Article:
NOT CUTTING THE MUSTARD
For years after the Apollo moon landing, articles in the newspaper predicted a time when we would no longer sit down to a meal but pop a range of brightly coloured pills instead. My Mum used to laugh and say she couldn't wait for the day: no more greasy pots and pans to wash, no more heavy baskets of shopping to wrestle home from the shops. This was back when high streets had a greengrocer, a butcher, a baker, and a small general store for dry and tinned goods.
As we pondered space technology and the airborne antics of the American astronauts - their peculiar culinary and toilet routines forced by weightlessness and the confines of the space capsule - Mum would be flipping sausages under the grill, mashing potatoes and carrots and stirring in chopped cabbage, along with milk and a good knob of butter. My brother and I would have been engaged in some tedious small chore, such as shelling peas or slicing onions, and as the inevitable argument erupted over whose turn it was to do the washing up I can recall thinking that those vials of coloured pills might have their merits.
Recently I watched a woman with two young daughters pluck a boxed meal from the chill cabinet in a supermarket and slide the cardboard sleeve aside.
"I wonder if you might like this for tea, Charlotte?"
The children peered through the cellophane, a discussion ensued, and the box was placed in the trolley. Nobody in the immediate vicinity found this shocking and, looking around, it was easy to see why: almost every product passing through the checkouts was processed.
Living here in the middle of the Irish Sea, where rough weather disrupts ferry sailings, it is not unheard of to find a shortage of fresh produce on supermarket shelves. If the shortages were to be widespread and prolonged, I often wonder how long it would be before there were food riots. My family could live for weeks on the contents of our store cupboard. If there was no bread I could knock up a wholemeal loaf, and while the daily porridge, risotto and bowls of lentil soup might become tedious, they would sustain life. Pancakes spread with homemade jam would fill the cracks and keep us cheerful until supplies resumed. I am not saying we could hold out forever. We are not farmers and are therefore dependent on the food chain, yet given the raw materials we can feed ourselves. But will our grandchildren's generation even recognise these materials, let alone know what to do with them?
As working women pack their freezers with convenience meals, the shape and flavour of raw produce could soon become a memory. According to the British government, children cannot cook and many are undernourished. But given the largely processed diet they have been raised on, should we be surprised?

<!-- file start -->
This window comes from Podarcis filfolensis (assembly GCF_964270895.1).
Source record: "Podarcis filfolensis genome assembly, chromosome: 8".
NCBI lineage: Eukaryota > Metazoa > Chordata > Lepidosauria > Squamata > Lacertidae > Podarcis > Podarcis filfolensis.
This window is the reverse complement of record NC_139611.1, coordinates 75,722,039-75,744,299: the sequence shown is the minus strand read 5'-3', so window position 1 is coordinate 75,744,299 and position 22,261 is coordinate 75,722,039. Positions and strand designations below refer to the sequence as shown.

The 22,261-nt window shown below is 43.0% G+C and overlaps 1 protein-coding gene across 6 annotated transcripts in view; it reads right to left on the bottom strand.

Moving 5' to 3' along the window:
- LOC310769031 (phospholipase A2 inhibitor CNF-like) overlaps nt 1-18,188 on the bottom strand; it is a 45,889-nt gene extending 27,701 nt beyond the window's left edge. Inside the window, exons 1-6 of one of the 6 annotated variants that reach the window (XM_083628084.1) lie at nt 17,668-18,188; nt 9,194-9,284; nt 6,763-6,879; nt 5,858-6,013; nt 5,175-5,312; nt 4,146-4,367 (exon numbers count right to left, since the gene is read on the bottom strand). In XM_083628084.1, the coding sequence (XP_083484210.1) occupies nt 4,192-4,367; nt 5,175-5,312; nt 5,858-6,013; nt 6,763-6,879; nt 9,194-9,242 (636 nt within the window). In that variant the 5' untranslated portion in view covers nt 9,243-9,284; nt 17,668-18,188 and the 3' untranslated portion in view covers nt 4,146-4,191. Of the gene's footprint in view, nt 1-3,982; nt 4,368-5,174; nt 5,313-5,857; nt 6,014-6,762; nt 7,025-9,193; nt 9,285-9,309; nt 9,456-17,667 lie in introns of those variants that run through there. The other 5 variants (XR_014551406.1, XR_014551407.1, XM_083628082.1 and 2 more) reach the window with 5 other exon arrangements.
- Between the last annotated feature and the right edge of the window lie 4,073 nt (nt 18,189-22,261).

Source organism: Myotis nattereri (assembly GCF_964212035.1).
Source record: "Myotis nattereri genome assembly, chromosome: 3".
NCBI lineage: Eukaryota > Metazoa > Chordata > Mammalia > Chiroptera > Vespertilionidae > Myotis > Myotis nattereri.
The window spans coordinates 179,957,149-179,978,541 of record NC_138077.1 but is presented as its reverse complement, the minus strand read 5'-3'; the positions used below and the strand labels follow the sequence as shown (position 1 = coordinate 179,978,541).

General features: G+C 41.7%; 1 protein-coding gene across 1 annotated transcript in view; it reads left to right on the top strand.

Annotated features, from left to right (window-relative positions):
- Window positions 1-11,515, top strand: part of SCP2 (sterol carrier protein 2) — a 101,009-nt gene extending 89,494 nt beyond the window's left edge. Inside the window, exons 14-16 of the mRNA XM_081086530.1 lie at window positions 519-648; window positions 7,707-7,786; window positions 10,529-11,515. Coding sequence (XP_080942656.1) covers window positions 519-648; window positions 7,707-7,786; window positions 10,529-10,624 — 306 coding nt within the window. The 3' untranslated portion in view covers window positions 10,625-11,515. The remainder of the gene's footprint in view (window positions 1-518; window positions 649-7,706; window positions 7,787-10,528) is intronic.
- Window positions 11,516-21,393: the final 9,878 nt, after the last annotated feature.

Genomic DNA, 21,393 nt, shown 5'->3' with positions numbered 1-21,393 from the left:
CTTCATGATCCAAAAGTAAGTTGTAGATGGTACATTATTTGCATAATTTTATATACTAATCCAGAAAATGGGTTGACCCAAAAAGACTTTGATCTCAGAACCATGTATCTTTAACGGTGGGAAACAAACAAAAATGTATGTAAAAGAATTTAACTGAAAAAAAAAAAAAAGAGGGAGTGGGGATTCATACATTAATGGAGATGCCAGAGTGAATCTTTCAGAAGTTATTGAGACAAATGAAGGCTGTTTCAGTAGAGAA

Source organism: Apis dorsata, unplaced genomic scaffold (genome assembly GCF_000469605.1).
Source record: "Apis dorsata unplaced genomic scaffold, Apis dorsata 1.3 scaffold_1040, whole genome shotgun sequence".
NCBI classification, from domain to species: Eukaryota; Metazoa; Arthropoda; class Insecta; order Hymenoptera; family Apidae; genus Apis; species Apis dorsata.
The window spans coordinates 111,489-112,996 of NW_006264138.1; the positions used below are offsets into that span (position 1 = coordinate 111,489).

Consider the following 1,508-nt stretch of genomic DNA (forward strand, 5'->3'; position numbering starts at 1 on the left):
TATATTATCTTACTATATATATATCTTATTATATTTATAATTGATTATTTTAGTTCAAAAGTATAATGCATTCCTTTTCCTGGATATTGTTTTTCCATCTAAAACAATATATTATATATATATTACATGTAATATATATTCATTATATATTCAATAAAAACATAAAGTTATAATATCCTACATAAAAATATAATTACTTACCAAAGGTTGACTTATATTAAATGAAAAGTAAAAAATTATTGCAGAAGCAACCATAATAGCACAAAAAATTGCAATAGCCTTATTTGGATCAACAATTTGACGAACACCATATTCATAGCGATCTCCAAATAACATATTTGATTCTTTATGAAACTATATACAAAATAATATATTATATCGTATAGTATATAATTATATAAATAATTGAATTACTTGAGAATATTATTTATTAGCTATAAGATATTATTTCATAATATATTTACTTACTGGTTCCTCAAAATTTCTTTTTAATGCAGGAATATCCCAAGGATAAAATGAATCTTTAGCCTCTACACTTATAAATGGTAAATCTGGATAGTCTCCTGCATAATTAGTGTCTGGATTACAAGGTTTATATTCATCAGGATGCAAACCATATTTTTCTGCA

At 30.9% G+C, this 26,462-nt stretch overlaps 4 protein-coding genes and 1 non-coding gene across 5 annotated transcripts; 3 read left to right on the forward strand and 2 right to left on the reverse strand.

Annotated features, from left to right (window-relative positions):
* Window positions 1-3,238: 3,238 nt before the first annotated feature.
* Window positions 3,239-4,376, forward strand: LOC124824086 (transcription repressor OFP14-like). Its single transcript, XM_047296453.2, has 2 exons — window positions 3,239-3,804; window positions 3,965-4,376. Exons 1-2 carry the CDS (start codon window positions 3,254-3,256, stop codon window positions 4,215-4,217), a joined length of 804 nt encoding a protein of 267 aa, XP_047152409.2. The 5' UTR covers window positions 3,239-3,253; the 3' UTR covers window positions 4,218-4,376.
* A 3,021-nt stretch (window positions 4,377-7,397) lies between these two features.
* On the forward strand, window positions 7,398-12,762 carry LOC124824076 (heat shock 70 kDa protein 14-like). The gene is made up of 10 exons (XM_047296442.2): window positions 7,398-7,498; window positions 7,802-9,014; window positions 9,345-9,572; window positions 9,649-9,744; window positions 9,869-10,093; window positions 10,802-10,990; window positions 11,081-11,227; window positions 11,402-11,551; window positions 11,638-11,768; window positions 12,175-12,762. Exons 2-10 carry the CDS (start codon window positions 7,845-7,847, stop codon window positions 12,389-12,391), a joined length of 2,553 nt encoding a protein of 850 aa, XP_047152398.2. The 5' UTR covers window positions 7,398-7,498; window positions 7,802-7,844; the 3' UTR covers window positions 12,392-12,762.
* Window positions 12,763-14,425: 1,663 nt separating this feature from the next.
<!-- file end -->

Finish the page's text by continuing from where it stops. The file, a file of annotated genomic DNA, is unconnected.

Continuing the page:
Each summer, at the Isle of Man's Royal Agricultural Show, I linger over the tables of homegrown fruit and vegetables, bundles of rhubarb, chunky beetroot with tiny chinks cut out by the judges and pulsing with the inner ruby light that intensifies with cooking. But in the rush and bustle of a working week, how many of us regularly buy and cook either rhubarb or beetroot? Do our children recognise an aubergine, or a quince? We have never watched more cooking programmes on television, never eaten so much or cooked so little, but it might not be many years before our agricultural shows become a slice of the olden days with quaint exhibits of produce.
If this sounds far-fetched, look how far consumer habits have travelled over the past thirty years. British children are now so familiar with pizza and pasta that they do not think of it as foreign, and even here on the Island supermarkets stock feta and ricotta alongside cheddar, stilton and Wensleydale. Chickpeas, sun-dried tomatoes, tubs of hummus and Greek yogurt: fifteen years ago these were unheard of in our local Safeway. Yet although we have adopted a more Mediterranean menu, we do not share the fervour of the French, the Italians and Greeks, for fresh produce markets. Nor have we assimilated the culinary skills to produce these meals from scratch, so that although we aspire to eat like the French and Italians we are not prepared to shop or cook like them. In short, we want Europe served up in a limitless variety of neat cardboard boxes.
The problem is that this cardboard cuisine habit is slowly conditioning us to far fancier meals than most of us would ever consider cooking after a day at work. Home kitchens are evolving into fast food outlets, where everyone sits down to a different dish and the emphasis is on speed and convenience. Putting fresh food on the table at the end of a working day takes skill and planning. You need to get your head around it and accept that weeknight meals can and should be simpler, accept too that the best home cooking is based around fresh seasonal produce. Although tomatoes and strawberries may be on supermarket shelves all year round, out of season their taste is little more than a rumour of the real thing, just like those Apollo space rations and the promised vials of brightly coloured pills. At the inspirational end of a cook's repertoire, a meal can be an art form, an act of love, a statement of generosity and sociability. But day-to-day food is about refuelling, while taking care of our health and passing on survival skills to the next generation. We already ingest too many chemicals and there is no knowing what the long-term health consequences might be of children raised on processed food overloaded with salt, sugar, preservatives and colourings.
Although my mother professed to welcome it, from her flippant attitude I am certain she was never convinced that the three-course meal pill would become a reality. Yet here we are, already making a dent in the 21st century and if we carry on the way we're going I'd say the scheme looks like a definite possibility.